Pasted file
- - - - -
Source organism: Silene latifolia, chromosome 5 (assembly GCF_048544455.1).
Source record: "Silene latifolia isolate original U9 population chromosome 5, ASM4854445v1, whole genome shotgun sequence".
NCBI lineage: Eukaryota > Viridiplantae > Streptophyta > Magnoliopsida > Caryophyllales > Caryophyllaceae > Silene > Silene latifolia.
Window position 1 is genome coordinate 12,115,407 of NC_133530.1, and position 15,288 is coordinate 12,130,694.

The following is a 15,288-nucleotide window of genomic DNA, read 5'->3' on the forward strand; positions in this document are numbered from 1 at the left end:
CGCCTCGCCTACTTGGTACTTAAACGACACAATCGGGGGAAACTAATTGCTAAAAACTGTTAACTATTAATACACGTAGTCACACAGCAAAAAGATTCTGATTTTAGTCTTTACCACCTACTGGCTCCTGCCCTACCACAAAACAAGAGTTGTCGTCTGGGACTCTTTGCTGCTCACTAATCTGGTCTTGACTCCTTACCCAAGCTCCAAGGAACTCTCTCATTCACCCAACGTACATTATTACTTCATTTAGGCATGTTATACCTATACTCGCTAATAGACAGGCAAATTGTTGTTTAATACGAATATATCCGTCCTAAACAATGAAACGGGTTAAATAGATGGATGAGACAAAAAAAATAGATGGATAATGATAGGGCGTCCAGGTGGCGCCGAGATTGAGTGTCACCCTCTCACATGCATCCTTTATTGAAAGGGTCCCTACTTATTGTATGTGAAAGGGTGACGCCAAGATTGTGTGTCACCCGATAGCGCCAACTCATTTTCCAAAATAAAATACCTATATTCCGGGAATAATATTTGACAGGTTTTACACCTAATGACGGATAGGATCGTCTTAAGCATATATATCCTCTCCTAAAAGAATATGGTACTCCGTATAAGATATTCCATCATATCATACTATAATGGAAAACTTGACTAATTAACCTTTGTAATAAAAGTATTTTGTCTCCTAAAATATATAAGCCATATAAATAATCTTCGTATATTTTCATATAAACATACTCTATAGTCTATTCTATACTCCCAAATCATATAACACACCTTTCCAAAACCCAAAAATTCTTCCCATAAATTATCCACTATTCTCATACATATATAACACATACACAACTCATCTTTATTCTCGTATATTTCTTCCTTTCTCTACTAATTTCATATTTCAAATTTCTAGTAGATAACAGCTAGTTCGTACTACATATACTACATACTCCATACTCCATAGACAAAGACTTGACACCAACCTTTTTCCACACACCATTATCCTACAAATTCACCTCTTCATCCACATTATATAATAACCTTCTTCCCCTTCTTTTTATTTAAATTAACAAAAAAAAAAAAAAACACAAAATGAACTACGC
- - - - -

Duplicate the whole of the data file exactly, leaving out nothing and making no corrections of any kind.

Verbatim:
Source organism: Silene latifolia, chromosome 5 (assembly GCF_048544455.1).
Source record: "Silene latifolia isolate original U9 population chromosome 5, ASM4854445v1, whole genome shotgun sequence".
NCBI lineage: Eukaryota > Viridiplantae > Streptophyta > Magnoliopsida > Caryophyllales > Caryophyllaceae > Silene > Silene latifolia.
Window position 1 is genome coordinate 12,115,407 of NC_133530.1, and position 15,288 is coordinate 12,130,694.

The following is a 15,288-nucleotide window of genomic DNA, read 5'->3' on the forward strand; positions in this document are numbered from 1 at the left end:
CGCCTCGCCTACTTGGTACTTAAACGACACAATCGGGGGAAACTAATTGCTAAAAACTGTTAACTATTAATACACGTAGTCACACAGCAAAAAGATTCTGATTTTAGTCTTTACCACCTACTGGCTCCTGCCCTACCACAAAACAAGAGTTGTCGTCTGGGACTCTTTGCTGCTCACTAATCTGGTCTTGACTCCTTACCCAAGCTCCAAGGAACTCTCTCATTCACCCAACGTACATTATTACTTCATTTAGGCATGTTATACCTATACTCGCTAATAGACAGGCAAATTGTTGTTTAATACGAATATATCCGTCCTAAACAATGAAACGGGTTAAATAGATGGATGAGACAAAAAAAATAGATGGATAATGATAGGGCGTCCAGGTGGCGCCGAGATTGAGTGTCACCCTCTCACATGCATCCTTTATTGAAAGGGTCCCTACTTATTGTATGTGAAAGGGTGACGCCAAGATTGTGTGTCACCCGATAGCGCCAACTCATTTTCCAAAATAAAATACCTATATTCCGGGAATAATATTTGACAGGTTTTACACCTAATGACGGATAGGATCGTCTTAAGCATATATATCCTCTCCTAAAAGAATATGGTACTCCGTATAAGATATTCCATCATATCATACTATAATGGAAAACTTGACTAATTAACCTTTGTAATAAAAGTATTTTGTCTCCTAAAATATATAAGCCATATAAATAATCTTCGTATATTTTCATATAAACATACTCTATAGTCTATTCTATACTCCCAAATCATATAACACACCTTTCCAAAACCCAAAAATTCTTCCCATAAATTATCCACTATTCTCATACATATATAACACATACACAACTCATCTTTATTCTCGTATATTTCTTCCTTTCTCTACTAATTTCATATTTCAAATTTCTAGTAGATAACAGCTAGTTCGTACTACATATACTACATACTCCATACTCCATAGACAAAGACTTGACACCAACCTTTTTCCACACACCATTATCCTACAAATTCACCTCTTCATCCACATTATATAATAACCTTCTTCCCCTTCTTTTTATTTAAATTAACAAAAAAAAAAAAAAACACAAAATGAACTACGC